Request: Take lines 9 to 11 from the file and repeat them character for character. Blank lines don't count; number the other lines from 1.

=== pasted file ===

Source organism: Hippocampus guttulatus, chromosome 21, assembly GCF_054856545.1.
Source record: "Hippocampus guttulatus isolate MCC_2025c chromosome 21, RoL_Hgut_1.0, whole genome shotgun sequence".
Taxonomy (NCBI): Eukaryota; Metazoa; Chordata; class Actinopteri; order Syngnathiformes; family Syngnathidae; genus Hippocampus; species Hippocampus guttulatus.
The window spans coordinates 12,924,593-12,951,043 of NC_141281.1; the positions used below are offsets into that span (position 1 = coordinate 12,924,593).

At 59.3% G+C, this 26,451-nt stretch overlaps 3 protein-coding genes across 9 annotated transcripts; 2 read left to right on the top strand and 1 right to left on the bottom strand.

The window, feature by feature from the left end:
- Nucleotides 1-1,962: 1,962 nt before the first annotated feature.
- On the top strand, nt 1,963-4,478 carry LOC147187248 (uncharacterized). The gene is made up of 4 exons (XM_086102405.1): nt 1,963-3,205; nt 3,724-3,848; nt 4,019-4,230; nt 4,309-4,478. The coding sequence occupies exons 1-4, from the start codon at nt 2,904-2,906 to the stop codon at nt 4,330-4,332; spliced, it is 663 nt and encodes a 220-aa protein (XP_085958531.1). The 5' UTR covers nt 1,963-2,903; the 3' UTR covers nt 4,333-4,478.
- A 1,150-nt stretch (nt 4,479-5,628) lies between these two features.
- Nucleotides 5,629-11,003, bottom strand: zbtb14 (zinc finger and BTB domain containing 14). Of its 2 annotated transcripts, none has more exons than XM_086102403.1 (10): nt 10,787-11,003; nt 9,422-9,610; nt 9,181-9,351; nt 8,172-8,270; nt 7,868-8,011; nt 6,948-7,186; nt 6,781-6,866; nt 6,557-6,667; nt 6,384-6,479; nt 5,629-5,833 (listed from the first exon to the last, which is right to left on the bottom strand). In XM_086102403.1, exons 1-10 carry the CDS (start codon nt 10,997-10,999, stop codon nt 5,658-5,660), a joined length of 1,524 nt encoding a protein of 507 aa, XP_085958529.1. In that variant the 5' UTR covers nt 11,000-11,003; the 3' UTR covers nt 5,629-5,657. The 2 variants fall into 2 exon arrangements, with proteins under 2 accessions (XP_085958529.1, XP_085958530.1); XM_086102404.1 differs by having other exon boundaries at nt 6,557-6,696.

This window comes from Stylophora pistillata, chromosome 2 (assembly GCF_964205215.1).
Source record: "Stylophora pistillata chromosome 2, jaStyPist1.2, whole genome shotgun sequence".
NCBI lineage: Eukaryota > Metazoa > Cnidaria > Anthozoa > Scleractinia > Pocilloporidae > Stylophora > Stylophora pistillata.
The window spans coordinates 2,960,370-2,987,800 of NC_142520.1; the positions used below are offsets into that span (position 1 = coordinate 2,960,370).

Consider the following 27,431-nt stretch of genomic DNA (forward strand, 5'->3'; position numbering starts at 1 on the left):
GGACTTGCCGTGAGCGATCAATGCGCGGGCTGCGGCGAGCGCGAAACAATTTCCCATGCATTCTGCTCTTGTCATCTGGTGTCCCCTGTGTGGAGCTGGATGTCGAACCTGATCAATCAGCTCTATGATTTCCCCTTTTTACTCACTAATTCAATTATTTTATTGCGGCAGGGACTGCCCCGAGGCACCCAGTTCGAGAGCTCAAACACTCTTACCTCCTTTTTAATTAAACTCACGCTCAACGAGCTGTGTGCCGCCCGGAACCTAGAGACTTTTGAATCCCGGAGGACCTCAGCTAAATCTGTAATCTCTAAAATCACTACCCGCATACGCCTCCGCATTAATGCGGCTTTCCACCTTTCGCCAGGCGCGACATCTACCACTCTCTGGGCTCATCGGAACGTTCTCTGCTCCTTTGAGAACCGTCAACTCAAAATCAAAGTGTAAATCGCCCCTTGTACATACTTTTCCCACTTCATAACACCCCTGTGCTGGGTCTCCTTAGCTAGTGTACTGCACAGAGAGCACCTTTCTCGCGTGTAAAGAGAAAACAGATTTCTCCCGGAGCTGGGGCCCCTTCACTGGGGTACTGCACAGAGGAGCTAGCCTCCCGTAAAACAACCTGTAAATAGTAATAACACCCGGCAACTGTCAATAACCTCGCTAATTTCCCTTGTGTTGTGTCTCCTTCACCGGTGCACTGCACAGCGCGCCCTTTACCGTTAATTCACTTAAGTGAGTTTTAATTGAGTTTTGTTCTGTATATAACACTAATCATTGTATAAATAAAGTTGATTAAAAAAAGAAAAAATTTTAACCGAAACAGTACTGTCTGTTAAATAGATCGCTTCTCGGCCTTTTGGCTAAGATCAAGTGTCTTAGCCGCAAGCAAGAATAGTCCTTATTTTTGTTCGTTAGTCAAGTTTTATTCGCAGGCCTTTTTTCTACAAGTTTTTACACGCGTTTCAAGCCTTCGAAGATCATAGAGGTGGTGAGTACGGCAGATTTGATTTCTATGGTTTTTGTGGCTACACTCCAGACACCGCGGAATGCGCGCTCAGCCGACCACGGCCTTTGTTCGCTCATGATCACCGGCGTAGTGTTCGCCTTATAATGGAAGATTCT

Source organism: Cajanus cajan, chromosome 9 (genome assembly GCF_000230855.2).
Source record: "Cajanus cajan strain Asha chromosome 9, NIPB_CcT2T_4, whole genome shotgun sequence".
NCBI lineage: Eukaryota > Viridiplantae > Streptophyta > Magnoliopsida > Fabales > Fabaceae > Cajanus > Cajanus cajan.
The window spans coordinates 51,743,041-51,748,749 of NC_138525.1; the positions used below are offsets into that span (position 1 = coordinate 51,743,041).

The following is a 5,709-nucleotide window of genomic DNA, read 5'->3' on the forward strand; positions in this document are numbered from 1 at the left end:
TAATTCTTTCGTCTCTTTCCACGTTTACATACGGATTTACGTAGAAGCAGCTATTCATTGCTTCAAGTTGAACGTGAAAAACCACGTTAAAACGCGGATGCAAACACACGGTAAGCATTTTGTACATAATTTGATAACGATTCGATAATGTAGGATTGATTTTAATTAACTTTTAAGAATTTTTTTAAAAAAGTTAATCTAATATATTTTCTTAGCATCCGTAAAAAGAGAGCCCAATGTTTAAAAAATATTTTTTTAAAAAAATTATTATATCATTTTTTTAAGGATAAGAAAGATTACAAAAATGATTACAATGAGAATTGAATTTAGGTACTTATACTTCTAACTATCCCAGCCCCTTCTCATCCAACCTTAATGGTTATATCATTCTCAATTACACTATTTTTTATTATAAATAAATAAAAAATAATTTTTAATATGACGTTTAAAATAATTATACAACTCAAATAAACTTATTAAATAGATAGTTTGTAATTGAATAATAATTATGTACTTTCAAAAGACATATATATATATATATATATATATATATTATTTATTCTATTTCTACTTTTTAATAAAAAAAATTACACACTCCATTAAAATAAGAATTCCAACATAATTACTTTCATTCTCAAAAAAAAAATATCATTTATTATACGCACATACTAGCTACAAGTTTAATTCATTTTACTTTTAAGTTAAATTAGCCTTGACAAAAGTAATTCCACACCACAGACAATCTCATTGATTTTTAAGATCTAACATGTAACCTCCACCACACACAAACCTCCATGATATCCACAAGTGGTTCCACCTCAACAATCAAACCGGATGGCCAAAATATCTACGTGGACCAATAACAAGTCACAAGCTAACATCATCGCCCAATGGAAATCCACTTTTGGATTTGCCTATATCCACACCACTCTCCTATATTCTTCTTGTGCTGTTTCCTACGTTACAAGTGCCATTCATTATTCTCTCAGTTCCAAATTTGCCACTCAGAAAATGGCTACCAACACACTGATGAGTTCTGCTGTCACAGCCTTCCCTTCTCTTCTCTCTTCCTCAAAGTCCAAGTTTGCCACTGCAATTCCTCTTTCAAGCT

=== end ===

- A 1,150-nt stretch (nt 4,479-5,628) lies between these two features.
- Nucleotides 5,629-11,003, bottom strand: zbtb14 (zinc finger and BTB domain containing 14). Of its 2 annotated transcripts, none has more exons than XM_086102403.1 (10): nt 10,787-11,003; nt 9,422-9,610; nt 9,181-9,351; nt 8,172-8,270; nt 7,868-8,011; nt 6,948-7,186; nt 6,781-6,866; nt 6,557-6,667; nt 6,384-6,479; nt 5,629-5,833 (listed from the first exon to the last, which is right to left on the bottom strand). In XM_086102403.1, exons 1-10 carry the CDS (start codon nt 10,997-10,999, stop codon nt 5,658-5,660), a joined length of 1,524 nt encoding a protein of 507 aa, XP_085958529.1. In that variant the 5' UTR covers nt 11,000-11,003; the 3' UTR covers nt 5,629-5,657. The 2 variants fall into 2 exon arrangements, with proteins under 2 accessions (XP_085958529.1, XP_085958530.1); XM_086102404.1 differs by having other exon boundaries at nt 6,557-6,696.

This window comes from Stylophora pistillata, chromosome 2 (assembly GCF_964205215.1).